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Activity 02: Collecting data

Counting plant and animal species within a fenced area

Objective: Students learn how to determine the amount of biodiversity in a fenced area and to draw conclusions for a larger investigation area. Additionally, questions related to the plants‘ usefulness might be encouraged.
Learning outcomes: Learners are able to determine an investigation area and carry out a purposeful inquiry and analysis of biodiversity data.
Previous knowledge: Meaning of the terms “biological variety” and knowledge of species within the investigated area”
Duration: 45 - 60 min
Materials / Conditions: Paper, pen, material for fencing the investigation area in:
Rope, timber needle, hammer, measuring tape, shovel if needed
Methods / Techniques: Individual, pair or group work, estimating, determining and counting, comparing, analyzing
Learning subject: Biodiversity / Module 3: Collection, processing and analysis of environmental data / Level: Expert Learning

Imagine a new road is going to be built in your area. This road will cross a green space. The people living in your village/town are very upset and want to prevent this as the new road would be a threat to endemic plants living in the green space. You are chosen to be a mediator. You talk to the construction managers, trying to convince them that the area the road is planned to be built on deserves protection. As a response you hear that “Only a small amount of pants grow there, if there was a huge amount, the construction would be cancelled off.” To get an overview of the real amount of plants present in the spot, a counting has to take place. In this unit, you will learn how to carry out such a counting.

1) Fence an investigation are of 3×3 meters in (cf. Resources).

2) Estimate how many plant species exist on your fenced area.

3) Now count the actual amount of plants in your investigation area. Concentrate on one species and its population first. Describe the plant and its features. Think about this plant’s relevance/importance. In order to visualize your results, create a table. Work systematically, until you’ve determined every plant in your investigation area.

4) Is there a difference between the estimated amount of plant species and the actual number? If yes, what could be the reason?

5) What conclusions can you draw related to the entire green space and the issue of constructing a road here?

To fence an investigation area, you need some material and knowledge.
In case you want to fence a small part of a larger area in, make sure the plot you choose is representative of the entire space. It would be unsuitable, for example, to have a green area with a small pond on it represented by an investigation area that is made up of a water area of 50 %.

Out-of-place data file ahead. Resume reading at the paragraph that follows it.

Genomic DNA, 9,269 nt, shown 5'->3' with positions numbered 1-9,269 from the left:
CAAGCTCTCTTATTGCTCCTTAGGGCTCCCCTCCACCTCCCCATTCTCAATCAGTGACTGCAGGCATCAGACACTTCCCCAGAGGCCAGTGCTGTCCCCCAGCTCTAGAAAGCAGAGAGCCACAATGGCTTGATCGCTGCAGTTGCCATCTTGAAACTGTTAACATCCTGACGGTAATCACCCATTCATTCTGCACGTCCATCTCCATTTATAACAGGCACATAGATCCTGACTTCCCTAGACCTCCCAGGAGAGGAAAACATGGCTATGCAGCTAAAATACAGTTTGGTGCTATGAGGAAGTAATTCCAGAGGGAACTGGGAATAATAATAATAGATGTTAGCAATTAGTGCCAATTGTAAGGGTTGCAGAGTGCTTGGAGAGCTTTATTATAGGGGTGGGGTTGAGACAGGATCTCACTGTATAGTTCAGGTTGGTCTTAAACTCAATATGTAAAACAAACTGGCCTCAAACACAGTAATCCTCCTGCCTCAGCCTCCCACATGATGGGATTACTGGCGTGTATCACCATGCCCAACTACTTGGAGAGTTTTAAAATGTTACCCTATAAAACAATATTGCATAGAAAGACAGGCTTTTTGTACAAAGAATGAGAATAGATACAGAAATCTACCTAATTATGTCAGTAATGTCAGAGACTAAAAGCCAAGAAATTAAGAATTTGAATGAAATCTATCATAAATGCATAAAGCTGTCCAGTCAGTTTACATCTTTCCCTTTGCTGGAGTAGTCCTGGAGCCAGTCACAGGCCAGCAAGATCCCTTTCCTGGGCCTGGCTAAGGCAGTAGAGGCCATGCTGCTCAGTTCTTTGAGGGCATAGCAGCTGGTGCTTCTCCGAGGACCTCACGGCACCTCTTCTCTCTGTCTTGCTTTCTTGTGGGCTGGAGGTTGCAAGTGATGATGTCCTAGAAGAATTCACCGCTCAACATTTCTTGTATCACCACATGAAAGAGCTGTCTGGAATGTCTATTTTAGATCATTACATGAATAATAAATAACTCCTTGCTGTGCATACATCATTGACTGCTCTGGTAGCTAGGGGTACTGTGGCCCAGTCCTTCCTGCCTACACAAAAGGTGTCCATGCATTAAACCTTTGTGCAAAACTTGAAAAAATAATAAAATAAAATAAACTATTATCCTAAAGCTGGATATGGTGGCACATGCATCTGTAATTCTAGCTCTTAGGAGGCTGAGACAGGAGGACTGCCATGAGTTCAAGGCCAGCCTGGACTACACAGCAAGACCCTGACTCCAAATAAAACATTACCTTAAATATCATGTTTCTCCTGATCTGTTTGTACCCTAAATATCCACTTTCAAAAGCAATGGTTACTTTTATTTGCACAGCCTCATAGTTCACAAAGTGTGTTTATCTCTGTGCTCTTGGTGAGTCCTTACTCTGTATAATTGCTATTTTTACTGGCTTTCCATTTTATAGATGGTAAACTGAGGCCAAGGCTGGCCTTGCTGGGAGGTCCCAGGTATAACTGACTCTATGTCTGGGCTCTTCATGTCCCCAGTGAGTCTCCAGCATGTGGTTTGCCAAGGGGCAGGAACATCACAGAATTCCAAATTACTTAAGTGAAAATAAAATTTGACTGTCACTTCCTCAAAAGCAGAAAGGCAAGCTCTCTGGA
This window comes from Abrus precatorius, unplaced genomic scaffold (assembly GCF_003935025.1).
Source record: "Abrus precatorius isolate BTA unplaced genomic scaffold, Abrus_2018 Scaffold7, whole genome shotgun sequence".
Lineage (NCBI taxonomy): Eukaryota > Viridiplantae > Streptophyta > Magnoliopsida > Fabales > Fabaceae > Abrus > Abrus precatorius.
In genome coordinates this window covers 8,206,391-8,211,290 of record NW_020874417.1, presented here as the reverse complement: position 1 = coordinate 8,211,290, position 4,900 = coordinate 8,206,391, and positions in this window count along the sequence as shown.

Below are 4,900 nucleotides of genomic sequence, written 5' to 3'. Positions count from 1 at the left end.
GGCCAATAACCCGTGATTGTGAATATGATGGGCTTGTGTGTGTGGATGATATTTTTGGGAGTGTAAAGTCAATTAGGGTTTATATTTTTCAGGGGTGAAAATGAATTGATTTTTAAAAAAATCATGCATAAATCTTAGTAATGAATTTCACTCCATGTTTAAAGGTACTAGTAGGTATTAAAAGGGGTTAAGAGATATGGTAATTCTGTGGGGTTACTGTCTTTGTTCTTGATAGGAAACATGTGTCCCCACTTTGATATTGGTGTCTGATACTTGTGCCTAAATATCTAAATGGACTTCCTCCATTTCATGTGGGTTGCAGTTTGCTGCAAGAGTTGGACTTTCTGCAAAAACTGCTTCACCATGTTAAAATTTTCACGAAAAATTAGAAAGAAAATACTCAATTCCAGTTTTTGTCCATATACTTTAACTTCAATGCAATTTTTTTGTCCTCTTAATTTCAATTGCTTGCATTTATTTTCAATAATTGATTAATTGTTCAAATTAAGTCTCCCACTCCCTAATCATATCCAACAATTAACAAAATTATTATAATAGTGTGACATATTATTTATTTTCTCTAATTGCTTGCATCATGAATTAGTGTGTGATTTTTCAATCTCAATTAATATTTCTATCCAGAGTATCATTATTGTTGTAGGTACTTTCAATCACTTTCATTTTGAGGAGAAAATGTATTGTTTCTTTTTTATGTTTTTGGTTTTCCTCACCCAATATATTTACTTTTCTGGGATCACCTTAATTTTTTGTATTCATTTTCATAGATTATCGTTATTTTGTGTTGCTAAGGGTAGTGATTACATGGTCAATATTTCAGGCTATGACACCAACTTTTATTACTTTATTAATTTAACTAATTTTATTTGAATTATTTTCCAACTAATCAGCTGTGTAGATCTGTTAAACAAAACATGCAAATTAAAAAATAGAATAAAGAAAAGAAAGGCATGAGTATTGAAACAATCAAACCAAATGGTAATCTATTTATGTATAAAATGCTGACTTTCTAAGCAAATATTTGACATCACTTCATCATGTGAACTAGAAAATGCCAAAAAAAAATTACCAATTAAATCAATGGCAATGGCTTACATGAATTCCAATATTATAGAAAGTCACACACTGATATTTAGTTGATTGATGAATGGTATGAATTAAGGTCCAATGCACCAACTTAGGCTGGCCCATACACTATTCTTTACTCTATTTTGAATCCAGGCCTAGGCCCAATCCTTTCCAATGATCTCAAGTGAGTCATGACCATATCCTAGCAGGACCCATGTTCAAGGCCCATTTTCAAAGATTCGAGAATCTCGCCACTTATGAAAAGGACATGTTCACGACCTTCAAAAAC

To fence an area of 3×3 meters in you need the following material:
4 timber needles, one hammer, one long rope and one measure tape.
After having found a representative space, you hammer the first needle into the ground. Afterwards you measure 3 meters in two direction, hereby bearing in mind to create a right angle*. At 3 meters, you hammer two further needles into the ground etc. At the end, you should have a more or less exact square. To improve your orientation, connect the needles with a rope.

*For facilitation: to receive a right angle in this case, drive in the first needle and measure 3 meters. Now tie a rope of 4.2 meters to needle 1 and a rope of 3 meters to needle 2. Place needle 3 where these two lose ends meet and you will receive an exact right angle. Finally, tie a rope of 3 meters to needle 1 and 3 and place needle 4 where these ropes meet.

(own drawing)

Possible results / Results:
1) Learners are able to pick a representative are as an investigation area

2) The estimated number of plants can be exceeded → true amount of biodiversity is not visible with the naked eye
the estimated number can be higher than the actual one → the area seems to have a higher biodiversity than this is the case in reality
→ one has to collect data in order to come to objective results

3) Biodiversity in the investigation area cannot be transferred to the direct environment. In order to notice changes, one would have to erect another plot in proximity to the first one.
Based on the results one can argue for or against the road construction

Related activities:

Author: Silvia Al-Umaray and Laura Hinz
Aus dem Deutschen übersetzt von Jana Prokaka

en/learning/courses/subjects/s01/m03/expert-learning/a02.txt · Last modified: 2015/09/17 17:20 by sschoeffer